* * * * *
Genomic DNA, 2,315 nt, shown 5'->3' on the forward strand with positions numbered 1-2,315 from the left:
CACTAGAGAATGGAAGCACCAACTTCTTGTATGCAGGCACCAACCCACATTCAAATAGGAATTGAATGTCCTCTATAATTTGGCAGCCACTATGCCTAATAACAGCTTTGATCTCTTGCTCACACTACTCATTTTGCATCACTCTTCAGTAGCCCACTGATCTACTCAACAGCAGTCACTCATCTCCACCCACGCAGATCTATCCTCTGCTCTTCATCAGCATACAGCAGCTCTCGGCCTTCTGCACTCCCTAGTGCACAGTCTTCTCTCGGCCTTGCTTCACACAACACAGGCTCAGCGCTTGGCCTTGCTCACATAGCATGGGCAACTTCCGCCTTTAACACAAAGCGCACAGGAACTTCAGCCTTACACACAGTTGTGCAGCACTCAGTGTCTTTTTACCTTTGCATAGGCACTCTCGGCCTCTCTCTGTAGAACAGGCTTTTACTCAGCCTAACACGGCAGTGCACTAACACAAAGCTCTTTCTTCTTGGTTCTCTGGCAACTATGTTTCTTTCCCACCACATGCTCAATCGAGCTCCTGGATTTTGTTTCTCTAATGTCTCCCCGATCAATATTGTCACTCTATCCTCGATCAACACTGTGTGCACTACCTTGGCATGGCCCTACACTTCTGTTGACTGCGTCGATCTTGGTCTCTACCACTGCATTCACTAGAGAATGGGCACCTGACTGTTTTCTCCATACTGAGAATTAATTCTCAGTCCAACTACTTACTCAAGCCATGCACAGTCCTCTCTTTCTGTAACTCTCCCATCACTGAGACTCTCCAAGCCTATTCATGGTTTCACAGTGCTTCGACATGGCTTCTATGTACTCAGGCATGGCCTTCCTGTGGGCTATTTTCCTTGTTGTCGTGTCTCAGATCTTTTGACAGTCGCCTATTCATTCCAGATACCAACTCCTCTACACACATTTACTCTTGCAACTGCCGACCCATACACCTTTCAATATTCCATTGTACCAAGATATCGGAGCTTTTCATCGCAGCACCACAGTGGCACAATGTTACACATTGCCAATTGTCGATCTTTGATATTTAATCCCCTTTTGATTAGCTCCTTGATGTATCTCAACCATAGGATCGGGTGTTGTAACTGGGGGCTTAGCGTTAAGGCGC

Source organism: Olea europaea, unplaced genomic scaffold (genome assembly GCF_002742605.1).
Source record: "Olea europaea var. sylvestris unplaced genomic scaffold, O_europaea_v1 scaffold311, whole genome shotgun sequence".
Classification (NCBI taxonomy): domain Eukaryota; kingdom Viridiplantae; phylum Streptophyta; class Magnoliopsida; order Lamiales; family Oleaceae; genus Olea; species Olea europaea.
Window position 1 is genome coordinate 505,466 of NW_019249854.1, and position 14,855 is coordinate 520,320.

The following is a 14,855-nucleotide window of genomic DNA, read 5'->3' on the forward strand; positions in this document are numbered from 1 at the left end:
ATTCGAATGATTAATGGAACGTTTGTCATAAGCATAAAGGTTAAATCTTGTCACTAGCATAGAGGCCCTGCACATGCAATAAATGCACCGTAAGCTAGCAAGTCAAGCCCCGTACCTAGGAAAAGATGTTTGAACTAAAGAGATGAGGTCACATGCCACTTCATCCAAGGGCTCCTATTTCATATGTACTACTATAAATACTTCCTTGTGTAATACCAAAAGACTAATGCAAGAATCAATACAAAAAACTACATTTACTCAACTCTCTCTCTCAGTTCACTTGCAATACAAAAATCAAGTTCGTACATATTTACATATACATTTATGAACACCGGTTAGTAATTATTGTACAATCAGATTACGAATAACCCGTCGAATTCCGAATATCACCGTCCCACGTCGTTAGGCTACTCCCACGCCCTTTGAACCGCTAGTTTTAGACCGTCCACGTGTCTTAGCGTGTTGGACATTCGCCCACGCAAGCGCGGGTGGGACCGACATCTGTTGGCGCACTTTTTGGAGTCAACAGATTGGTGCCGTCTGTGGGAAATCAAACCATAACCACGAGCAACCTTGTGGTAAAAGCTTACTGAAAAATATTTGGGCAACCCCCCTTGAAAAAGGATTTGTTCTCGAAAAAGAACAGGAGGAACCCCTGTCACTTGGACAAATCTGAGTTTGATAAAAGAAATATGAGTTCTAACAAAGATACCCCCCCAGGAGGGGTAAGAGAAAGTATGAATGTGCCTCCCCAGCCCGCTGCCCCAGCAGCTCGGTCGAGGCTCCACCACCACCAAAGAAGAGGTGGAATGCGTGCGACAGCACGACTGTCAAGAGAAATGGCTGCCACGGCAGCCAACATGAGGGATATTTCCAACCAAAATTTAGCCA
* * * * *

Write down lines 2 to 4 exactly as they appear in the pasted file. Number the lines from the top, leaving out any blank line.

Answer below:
CACTAGAGAATGGAAGCACCAACTTCTTGTATGCAGGCACCAACCCACATTCAAATAGGAATTGAATGTCCTCTATAATTTGGCAGCCACTATGCCTAATAACAGCTTTGATCTCTTGCTCACACTACTCATTTTGCATCACTCTTCAGTAGCCCACTGATCTACTCAACAGCAGTCACTCATCTCCACCCACGCAGATCTATCCTCTGCTCTTCATCAGCATACAGCAGCTCTCGGCCTTCTGCACTCCCTAGTGCACAGTCTTCTCTCGGCCTTGCTTCACACAACACAGGCTCAGCGCTTGGCCTTGCTCACATAGCATGGGCAACTTCCGCCTTTAACACAAAGCGCACAGGAACTTCAGCCTTACACACAGTTGTGCAGCACTCAGTGTCTTTTTACCTTTGCATAGGCACTCTCGGCCTCTCTCTGTAGAACAGGCTTTTACTCAGCCTAACACGGCAGTGCACTAACACAAAGCTCTTTCTTCTTGGTTCTCTGGCAACTATGTTTCTTTCCCACCACATGCTCAATCGAGCTCCTGGATTTTGTTTCTCTAATGTCTCCCCGATCAATATTGTCACTCTATCCTCGATCAACACTGTGTGCACTACCTTGGCATGGCCCTACACTTCTGTTGACTGCGTCGATCTTGGTCTCTACCACTGCATTCACTAGAGAATGGGCACCTGACTGTTTTCTCCATACTGAGAATTAATTCTCAGTCCAACTACTTACTCAAGCCATGCACAGTCCTCTCTTTCTGTAACTCTCCCATCACTGAGACTCTCCAAGCCTATTCATGGTTTCACAGTGCTTCGACATGGCTTCTATGTACTCAGGCATGGCCTTCCTGTGGGCTATTTTCCTTGTTGTCGTGTCTCAGATCTTTTGACAGTCGCCTATTCATTCCAGATACCAACTCCTCTACACACATTTACTCTTGCAACTGCCGACCCATACACCTTTCAATATTCCATTGTACCAAGATATCGGAGCTTTTCATCGCAGCACCACAGTGGCACAATGTTACACATTGCCAATTGTCGATCTTTGATATTTAATCCCCTTTTGATTAGCTCCTTGATGTATCTCAACCATAGGATCGGGTGTTGTAACTGGGGGCTTAGCGTTAAGGCGC

Source organism: Olea europaea, unplaced genomic scaffold (genome assembly GCF_002742605.1).
Source record: "Olea europaea var. sylvestris unplaced genomic scaffold, O_europaea_v1 scaffold311, whole genome shotgun sequence".